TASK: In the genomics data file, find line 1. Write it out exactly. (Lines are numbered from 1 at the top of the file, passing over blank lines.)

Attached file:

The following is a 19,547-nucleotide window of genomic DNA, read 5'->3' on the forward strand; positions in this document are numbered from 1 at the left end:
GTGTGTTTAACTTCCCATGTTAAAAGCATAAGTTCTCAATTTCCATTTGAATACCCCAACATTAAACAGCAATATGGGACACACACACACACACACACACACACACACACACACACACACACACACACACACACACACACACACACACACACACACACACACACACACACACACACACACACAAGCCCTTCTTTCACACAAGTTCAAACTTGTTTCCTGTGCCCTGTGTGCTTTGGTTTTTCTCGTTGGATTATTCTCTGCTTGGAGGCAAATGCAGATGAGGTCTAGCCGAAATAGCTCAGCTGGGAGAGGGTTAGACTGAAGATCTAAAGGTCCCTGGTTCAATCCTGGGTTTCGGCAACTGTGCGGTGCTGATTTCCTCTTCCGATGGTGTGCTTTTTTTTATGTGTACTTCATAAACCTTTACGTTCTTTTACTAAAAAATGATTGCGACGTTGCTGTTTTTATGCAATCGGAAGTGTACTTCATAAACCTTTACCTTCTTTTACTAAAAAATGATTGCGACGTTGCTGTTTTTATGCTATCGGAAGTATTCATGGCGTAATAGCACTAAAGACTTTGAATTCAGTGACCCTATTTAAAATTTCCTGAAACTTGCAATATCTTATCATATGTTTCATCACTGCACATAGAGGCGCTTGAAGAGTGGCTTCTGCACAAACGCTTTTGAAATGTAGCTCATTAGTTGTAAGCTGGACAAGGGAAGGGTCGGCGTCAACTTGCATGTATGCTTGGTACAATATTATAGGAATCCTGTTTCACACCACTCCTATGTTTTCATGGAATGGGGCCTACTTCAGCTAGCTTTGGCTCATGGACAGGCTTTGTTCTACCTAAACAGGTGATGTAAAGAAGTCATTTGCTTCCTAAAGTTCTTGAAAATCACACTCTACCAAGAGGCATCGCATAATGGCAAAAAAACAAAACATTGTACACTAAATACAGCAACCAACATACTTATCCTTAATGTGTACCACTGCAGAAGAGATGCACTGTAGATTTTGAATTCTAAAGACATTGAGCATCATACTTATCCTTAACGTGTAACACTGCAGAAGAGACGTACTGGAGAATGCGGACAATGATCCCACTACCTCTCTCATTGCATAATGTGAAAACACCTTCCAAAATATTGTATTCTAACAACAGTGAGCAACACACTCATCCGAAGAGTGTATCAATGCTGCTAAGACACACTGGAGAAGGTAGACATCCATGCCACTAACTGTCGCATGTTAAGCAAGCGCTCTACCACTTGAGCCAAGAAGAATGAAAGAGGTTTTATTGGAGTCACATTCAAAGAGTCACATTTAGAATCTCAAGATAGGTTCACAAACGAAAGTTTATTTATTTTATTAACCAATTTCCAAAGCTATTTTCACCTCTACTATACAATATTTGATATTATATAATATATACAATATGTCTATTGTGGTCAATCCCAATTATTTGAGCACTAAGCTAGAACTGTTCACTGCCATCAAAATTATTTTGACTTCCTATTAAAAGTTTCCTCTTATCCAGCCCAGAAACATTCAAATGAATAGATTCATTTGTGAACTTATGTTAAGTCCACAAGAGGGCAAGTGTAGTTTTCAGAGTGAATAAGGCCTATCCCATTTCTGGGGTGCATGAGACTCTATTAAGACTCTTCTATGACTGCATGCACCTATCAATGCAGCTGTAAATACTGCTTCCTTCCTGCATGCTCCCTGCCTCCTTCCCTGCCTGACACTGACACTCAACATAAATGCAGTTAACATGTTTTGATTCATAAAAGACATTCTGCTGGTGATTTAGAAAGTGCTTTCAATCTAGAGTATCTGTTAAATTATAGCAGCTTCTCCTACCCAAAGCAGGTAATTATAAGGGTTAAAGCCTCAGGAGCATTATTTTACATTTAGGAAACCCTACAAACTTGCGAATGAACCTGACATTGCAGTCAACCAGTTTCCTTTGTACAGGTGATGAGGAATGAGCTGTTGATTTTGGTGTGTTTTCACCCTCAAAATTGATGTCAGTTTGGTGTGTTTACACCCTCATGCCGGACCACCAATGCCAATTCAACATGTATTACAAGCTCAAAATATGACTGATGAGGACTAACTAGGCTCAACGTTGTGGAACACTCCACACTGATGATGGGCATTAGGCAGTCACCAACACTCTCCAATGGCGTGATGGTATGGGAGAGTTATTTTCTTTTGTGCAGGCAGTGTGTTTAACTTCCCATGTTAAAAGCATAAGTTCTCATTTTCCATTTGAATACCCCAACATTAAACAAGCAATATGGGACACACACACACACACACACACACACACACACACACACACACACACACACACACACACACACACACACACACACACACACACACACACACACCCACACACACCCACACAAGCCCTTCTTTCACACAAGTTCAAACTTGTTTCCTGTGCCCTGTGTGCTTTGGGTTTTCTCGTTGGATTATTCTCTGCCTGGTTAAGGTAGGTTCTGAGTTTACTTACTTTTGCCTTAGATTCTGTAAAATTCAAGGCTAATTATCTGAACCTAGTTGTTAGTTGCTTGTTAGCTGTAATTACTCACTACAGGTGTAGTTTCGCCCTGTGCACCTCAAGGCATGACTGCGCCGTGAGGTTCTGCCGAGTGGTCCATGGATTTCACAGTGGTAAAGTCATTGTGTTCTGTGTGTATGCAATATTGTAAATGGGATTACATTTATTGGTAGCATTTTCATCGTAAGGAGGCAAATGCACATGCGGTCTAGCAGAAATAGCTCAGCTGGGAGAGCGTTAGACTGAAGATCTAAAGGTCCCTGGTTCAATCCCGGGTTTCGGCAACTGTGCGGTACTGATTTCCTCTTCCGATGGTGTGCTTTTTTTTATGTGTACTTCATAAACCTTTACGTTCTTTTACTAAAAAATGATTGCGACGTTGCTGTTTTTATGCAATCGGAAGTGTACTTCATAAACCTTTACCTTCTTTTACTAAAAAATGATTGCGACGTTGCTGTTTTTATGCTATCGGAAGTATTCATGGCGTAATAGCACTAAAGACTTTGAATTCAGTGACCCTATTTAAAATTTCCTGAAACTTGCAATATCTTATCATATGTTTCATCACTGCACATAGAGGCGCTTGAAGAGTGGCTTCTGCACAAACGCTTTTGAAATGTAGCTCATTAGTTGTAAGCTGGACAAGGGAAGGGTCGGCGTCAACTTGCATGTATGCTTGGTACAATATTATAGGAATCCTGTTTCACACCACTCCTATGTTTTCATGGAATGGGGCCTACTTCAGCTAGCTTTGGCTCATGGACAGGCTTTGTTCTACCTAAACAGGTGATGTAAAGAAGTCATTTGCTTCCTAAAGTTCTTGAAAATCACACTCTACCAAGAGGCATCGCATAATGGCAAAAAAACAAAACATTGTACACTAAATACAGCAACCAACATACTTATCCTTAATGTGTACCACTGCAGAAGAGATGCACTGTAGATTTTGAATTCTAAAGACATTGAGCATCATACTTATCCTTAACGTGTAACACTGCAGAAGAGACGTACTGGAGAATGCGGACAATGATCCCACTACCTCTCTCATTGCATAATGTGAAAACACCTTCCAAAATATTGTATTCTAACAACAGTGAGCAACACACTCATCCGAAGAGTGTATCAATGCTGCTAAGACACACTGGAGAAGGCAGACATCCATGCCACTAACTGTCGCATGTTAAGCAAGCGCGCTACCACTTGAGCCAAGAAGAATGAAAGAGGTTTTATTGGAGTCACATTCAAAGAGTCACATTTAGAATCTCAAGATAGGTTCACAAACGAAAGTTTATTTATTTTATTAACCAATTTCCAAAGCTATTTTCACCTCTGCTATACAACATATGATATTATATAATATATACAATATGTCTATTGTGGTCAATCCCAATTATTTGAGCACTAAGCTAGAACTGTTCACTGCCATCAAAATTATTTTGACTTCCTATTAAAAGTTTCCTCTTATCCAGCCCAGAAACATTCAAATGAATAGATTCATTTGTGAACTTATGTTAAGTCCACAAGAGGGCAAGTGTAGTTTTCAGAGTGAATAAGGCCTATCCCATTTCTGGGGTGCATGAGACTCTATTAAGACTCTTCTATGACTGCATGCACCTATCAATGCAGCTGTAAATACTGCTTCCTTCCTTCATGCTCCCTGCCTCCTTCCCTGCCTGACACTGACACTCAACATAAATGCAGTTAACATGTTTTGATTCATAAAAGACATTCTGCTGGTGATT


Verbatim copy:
The following is a 19,547-nucleotide window of genomic DNA, read 5'->3' on the forward strand; positions in this document are numbered from 1 at the left end: